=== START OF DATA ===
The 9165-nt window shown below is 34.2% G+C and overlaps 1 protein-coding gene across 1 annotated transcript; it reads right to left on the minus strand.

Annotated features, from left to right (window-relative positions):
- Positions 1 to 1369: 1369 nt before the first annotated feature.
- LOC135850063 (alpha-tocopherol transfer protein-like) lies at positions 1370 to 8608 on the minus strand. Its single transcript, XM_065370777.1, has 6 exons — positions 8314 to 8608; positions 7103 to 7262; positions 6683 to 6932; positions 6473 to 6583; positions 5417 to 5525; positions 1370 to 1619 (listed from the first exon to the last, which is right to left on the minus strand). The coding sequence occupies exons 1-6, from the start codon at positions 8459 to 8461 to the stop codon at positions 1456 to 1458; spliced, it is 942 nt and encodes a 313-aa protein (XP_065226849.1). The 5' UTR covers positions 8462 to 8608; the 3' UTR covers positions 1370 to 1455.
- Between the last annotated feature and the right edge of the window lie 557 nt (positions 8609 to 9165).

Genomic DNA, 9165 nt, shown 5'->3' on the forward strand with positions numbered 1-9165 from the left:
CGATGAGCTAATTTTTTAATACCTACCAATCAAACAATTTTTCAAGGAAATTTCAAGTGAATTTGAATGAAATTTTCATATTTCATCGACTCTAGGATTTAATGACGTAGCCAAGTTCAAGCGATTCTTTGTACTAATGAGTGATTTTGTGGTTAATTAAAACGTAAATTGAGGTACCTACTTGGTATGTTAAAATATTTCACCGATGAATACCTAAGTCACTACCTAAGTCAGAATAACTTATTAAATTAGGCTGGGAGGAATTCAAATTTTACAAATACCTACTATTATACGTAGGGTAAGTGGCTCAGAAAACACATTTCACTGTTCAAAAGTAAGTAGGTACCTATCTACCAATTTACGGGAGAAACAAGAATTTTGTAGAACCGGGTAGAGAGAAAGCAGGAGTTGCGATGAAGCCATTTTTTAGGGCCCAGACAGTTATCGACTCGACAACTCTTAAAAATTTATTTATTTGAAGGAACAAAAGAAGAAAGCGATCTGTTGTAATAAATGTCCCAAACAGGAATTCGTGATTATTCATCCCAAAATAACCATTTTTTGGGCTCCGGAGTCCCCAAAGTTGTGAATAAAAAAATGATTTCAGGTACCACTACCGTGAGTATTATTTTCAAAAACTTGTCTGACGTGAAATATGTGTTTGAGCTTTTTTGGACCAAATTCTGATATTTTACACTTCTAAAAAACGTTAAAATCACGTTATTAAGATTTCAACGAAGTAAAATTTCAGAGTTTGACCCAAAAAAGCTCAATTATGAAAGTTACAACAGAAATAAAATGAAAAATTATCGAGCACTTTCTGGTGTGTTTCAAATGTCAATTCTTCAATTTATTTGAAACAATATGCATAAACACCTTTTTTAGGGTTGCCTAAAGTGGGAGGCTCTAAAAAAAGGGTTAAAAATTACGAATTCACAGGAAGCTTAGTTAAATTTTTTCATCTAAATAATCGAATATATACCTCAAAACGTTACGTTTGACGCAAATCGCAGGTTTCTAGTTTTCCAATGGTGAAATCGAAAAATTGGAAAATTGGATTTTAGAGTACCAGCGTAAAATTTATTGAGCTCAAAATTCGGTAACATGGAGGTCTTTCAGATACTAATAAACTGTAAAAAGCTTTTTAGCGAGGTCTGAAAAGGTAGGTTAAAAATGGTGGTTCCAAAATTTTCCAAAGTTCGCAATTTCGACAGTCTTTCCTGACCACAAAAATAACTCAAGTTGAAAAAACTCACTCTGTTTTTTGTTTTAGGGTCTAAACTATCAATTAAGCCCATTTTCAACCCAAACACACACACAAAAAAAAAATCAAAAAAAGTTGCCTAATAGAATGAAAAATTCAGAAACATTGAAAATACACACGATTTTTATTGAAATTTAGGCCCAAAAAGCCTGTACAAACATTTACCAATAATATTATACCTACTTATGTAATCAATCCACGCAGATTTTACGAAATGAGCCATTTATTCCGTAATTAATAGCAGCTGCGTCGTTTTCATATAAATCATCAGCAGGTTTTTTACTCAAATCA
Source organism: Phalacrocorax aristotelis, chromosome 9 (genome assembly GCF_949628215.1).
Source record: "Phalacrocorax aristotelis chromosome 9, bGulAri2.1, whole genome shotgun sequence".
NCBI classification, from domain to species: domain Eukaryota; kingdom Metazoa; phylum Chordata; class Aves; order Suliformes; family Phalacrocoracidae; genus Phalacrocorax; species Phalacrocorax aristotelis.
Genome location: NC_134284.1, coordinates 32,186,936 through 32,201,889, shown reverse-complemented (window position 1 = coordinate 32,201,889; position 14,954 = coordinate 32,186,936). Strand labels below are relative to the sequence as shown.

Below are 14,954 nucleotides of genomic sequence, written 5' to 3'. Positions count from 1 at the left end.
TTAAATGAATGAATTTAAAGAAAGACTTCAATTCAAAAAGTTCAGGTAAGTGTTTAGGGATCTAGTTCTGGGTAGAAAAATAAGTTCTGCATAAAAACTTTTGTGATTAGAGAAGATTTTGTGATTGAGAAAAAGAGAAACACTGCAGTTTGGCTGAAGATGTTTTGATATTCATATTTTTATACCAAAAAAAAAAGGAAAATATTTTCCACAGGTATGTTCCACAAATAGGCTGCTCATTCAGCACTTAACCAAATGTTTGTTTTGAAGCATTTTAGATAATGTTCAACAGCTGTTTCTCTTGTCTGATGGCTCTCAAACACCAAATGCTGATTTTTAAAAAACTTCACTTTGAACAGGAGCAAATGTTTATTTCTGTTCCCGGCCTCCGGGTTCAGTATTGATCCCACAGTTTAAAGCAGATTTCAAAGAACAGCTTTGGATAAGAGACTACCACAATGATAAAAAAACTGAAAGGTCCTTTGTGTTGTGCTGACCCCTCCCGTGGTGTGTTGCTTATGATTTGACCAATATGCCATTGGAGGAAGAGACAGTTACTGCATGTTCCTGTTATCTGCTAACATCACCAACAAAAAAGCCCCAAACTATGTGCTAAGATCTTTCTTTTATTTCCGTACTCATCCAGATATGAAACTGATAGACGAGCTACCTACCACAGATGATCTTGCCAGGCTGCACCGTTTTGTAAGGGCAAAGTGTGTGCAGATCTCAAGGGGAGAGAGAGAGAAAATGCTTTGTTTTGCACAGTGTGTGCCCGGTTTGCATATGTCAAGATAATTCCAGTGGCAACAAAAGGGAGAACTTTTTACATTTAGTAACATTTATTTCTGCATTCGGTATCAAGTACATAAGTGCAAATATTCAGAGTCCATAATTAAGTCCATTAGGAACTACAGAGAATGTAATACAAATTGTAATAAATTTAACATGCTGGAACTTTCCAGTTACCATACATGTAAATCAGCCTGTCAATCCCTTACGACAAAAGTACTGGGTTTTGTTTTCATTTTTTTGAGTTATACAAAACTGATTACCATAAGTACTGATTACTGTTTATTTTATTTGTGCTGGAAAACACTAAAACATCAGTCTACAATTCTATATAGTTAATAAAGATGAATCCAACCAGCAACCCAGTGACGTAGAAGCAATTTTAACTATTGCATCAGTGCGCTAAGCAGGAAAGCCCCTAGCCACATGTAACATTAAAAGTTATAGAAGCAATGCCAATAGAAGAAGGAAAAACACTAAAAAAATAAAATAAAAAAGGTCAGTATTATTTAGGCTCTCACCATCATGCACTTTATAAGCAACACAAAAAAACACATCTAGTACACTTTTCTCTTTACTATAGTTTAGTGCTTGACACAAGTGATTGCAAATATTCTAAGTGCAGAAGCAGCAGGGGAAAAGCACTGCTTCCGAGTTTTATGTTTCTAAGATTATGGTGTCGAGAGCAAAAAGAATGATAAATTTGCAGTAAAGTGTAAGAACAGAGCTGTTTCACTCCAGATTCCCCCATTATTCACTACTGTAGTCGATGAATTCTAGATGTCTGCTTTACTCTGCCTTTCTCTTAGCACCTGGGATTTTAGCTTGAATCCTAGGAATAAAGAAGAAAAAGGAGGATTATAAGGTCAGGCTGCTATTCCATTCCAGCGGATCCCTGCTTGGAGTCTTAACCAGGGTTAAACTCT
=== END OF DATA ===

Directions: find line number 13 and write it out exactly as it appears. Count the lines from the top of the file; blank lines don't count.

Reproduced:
TTAAATGAATGAATTTAAAGAAAGACTTCAATTCAAAAAGTTCAGGTAAGTGTTTAGGGATCTAGTTCTGGGTAGAAAAATAAGTTCTGCATAAAAACTTTTGTGATTAGAGAAGATTTTGTGATTGAGAAAAAGAGAAACACTGCAGTTTGGCTGAAGATGTTTTGATATTCATATTTTTATACCAAAAAAAAAAGGAAAATATTTTCCACAGGTATGTTCCACAAATAGGCTGCTCATTCAGCACTTAACCAAATGTTTGTTTTGAAGCATTTTAGATAATGTTCAACAGCTGTTTCTCTTGTCTGATGGCTCTCAAACACCAAATGCTGATTTTTAAAAAACTTCACTTTGAACAGGAGCAAATGTTTATTTCTGTTCCCGGCCTCCGGGTTCAGTATTGATCCCACAGTTTAAAGCAGATTTCAAAGAACAGCTTTGGATAAGAGACTACCACAATGATAAAAAAACTGAAAGGTCCTTTGTGTTGTGCTGACCCCTCCCGTGGTGTGTTGCTTATGATTTGACCAATATGCCATTGGAGGAAGAGACAGTTACTGCATGTTCCTGTTATCTGCTAACATCACCAACAAAAAAGCCCCAAACTATGTGCTAAGATCTTTCTTTTATTTCCGTACTCATCCAGATATGAAACTGATAGACGAGCTACCTACCACAGATGATCTTGCCAGGCTGCACCGTTTTGTAAGGGCAAAGTGTGTGCAGATCTCAAGGGGAGAGAGAGAGAAAATGCTTTGTTTTGCACAGTGTGTGCCCGGTTTGCATATGTCAAGATAATTCCAGTGGCAACAAAAGGGAGAACTTTTTACATTTAGTAACATTTATTTCTGCATTCGGTATCAAGTACATAAGTGCAAATATTCAGAGTCCATAATTAAGTCCATTAGGAACTACAGAGAATGTAATACAAATTGTAATAAATTTAACATGCTGGAACTTTCCAGTTACCATACATGTAAATCAGCCTGTCAATCCCTTACGACAAAAGTACTGGGTTTTGTTTTCATTTTTTTGAGTTATACAAAACTGATTACCATAAGTACTGATTACTGTTTATTTTATTTGTGCTGGAAAACACTAAAACATCAGTCTACAATTCTATATAGTTAATAAAGATGAATCCAACCAGCAACCCAGTGACGTAGAAGCAATTTTAACTATTGCATCAGTGCGCTAAGCAGGAAAGCCCCTAGCCACATGTAACATTAAAAGTTATAGAAGCAATGCCAATAGAAGAAGGAAAAACACTAAAAAAATAAAATAAAAAAGGTCAGTATTATTTAGGCTCTCACCATCATGCACTTTATAAGCAACACAAAAAAACACATCTAGTACACTTTTCTCTTTACTATAGTTTAGTGCTTGACACAAGTGATTGCAAATATTCTAAGTGCAGAAGCAGCAGGGGAAAAGCACTGCTTCCGAGTTTTATGTTTCTAAGATTATGGTGTCGAGAGCAAAAAGAATGATAAATTTGCAGTAAAGTGTAAGAACAGAGCTGTTTCACTCCAGATTCCCCCATTATTCACTACTGTAGTCGATGAATTCTAGATGTCTGCTTTACTCTGCCTTTCTCTTAGCACCTGGGATTTTAGCTTGAATCCTAGGAATAAAGAAGAAAAAGGAGGATTATAAGGTCAGGCTGCTATTCCATTCCAGCGGATCCCTGCTTGGAGTCTTAACCAGGGTTAAACTCT